ANKARA: Armenian Diaspora: Focus On Russia Rather Than Turkey!


Hurriyet Daily News, Turkey
Dec 17 2013

“This is bad news for Armenia,” a member of the Armenian opposition
told me, in the first days following Ukraine’s surprise refusal to
sign an association deal with the European Union.

After Armenia, Ukraine appeared to be another country to succumb to
Moscow’s pressure to turn its back to the West and join a customs
union with Russia.

Ukraine has been on the international news agenda for days as thousands
pro-EU demonstrators took to the street. U.S. senators John McCain
and Chris Murphy were in Kiev on Sunday to address the crowds.

Nothing of that sort happened when Armenia surprised the EU by
announcing last September that it will join a customs union with
Russia, a move incompatible with the free trade agreement the EU was
preparing to sign with Yerevan.

Why is that? Aren’t there any pro-EU Armenians living in Armenia? Do
they all support closer, much closer, relations with Russia? Or are
they less courageous than Ukrainians in that there is such a reign
of terror that they are afraid of taking to the streets?

Why is the international community so indifferent to Armenia? Is
Armenia less important than Ukraine? With Russian soldiers protecting
its frontiers, is it seen as a lost cause anyway?

How about the Armenian diaspora in the West? How can they be so
indifferent to Armenia’s democratic deficit? How come they are unmoved
by Armenia’s slide to growing authoritarianism? How come they are
not concerned about Armenia remaining in the Russian orbit?

As Aybars Gorgulu, an expert on the issue put it, the Armenian
diaspora is so preoccupied by Turkey and securing recognition of
the 1915 tragedy that it seems they are completely blind of the fact
that Armenia will be destined to be in a pathetic state for as long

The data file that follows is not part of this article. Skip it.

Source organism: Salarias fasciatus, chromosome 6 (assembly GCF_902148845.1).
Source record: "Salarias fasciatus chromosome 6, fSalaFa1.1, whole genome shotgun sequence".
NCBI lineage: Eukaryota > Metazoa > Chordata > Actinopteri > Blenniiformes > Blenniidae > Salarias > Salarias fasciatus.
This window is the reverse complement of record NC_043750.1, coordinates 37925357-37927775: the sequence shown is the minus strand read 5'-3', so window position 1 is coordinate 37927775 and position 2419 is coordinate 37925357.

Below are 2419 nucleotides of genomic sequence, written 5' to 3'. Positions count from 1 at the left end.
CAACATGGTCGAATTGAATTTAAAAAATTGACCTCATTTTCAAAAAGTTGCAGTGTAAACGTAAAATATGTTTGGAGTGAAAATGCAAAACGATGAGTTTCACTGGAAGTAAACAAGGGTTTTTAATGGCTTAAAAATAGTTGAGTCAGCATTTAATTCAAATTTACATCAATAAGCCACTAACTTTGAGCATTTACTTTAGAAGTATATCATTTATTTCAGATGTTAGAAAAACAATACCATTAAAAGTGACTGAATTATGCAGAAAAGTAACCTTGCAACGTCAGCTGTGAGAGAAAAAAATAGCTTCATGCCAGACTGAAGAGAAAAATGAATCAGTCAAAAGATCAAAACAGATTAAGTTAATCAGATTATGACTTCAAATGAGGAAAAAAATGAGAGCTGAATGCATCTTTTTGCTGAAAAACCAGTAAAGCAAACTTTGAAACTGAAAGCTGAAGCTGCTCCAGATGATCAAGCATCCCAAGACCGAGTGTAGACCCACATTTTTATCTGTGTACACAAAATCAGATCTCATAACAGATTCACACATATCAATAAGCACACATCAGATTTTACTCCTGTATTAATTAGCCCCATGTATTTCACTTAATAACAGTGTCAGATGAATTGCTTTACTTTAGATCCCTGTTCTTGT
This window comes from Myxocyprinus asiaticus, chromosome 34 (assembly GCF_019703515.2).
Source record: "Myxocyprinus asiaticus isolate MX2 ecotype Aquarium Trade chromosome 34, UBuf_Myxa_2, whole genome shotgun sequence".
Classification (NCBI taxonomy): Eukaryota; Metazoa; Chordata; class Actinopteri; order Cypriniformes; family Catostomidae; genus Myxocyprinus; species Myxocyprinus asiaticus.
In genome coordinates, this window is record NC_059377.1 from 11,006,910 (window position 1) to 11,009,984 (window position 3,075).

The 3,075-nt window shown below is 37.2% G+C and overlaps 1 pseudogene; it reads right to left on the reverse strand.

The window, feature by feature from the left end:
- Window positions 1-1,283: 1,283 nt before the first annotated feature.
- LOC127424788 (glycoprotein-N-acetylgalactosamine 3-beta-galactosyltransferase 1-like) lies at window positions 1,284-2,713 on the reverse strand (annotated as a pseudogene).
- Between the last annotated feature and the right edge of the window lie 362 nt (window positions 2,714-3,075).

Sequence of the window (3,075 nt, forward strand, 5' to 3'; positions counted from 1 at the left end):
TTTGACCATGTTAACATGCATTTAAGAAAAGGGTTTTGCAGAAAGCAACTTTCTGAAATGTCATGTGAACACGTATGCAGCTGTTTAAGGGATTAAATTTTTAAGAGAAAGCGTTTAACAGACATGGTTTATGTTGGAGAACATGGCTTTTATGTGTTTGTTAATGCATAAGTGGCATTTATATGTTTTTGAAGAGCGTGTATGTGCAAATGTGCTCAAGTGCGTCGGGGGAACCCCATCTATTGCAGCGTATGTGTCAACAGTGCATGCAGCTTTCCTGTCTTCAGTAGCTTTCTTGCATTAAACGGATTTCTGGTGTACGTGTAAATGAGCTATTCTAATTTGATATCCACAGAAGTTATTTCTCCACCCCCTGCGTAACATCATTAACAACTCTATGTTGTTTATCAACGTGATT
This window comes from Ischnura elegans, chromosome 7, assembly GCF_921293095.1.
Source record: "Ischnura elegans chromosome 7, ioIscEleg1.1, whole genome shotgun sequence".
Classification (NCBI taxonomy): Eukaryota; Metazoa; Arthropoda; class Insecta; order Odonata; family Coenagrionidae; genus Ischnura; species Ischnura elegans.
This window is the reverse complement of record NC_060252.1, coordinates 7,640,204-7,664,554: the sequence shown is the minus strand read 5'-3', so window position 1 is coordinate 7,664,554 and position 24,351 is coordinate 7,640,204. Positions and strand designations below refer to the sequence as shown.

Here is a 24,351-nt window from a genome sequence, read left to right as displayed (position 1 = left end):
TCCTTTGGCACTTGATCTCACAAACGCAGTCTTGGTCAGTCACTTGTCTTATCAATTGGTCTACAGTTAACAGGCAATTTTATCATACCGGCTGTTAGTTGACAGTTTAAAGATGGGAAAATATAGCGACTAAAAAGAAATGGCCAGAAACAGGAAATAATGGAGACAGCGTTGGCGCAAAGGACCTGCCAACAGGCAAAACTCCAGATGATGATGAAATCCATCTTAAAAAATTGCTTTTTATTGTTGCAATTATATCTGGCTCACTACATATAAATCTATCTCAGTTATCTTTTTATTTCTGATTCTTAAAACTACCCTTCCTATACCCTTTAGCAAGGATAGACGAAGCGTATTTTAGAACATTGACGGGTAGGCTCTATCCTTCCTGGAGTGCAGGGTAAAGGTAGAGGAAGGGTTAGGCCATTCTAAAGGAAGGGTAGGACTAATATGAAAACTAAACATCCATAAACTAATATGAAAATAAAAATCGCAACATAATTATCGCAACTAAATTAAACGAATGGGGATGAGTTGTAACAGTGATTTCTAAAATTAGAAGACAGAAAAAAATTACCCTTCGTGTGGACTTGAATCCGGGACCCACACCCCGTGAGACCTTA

as it does not endorse democracy and get out of the Russian zone
of influence.

Actually, it seems that Turkey has also contributed to the deepening
of ties betweenRussia and Armenia. Fearful of the possibility of a
true reconciliation between Ankaraand Yerevan, Russia has weighed
in much more forcefully in Armenian affairs following the failure
of the 2009 initiative to normalize relations, according to Armenian
opposition members.

Yet the problem is that they are not even sure about what is really
happening. “We don’t hear (foreign minister Edward) Nalbandian. I
can’t recall when it was the last time he made a statement,” one of
them told me. “On issues of reconciliation with Azerbaijanor Turkey, it
is not Armenians but it is Russians who decide,” added the same person.

But the thinking in Moscow dictates that Armenia’s reconciliation
with either Turkey orAzerbaijan will not suit the Russia’s national
interests. However, there could be ways to convince Russia that a
tripartite reconciliation might not run against Moscow. But for that
Yerevan should become less dependent on Russia and the focus of key
players like the US and European states turn to the Caucasus. This
is where the Armenian diaspora can play a role.

But of course they have two choices: encouraged by 2015 approaching,
they might prefer to spend their money and energy on activities that
they think will put pressure on Turkey to recognize the 1915 tragedy
as genocide. It is naïve to expect this to happen in the absence
of comprehensive peace that would include Baku. Yet even if this
were to happen it wouldn’t solve Armenia’s problems given a lack of
progress on relations withBaku and as a result of borders with Turkey
remaining closed.

But of course the real question lies on whether the Armenian diaspora
is interested to see a democratic and prosperous Armenia or not.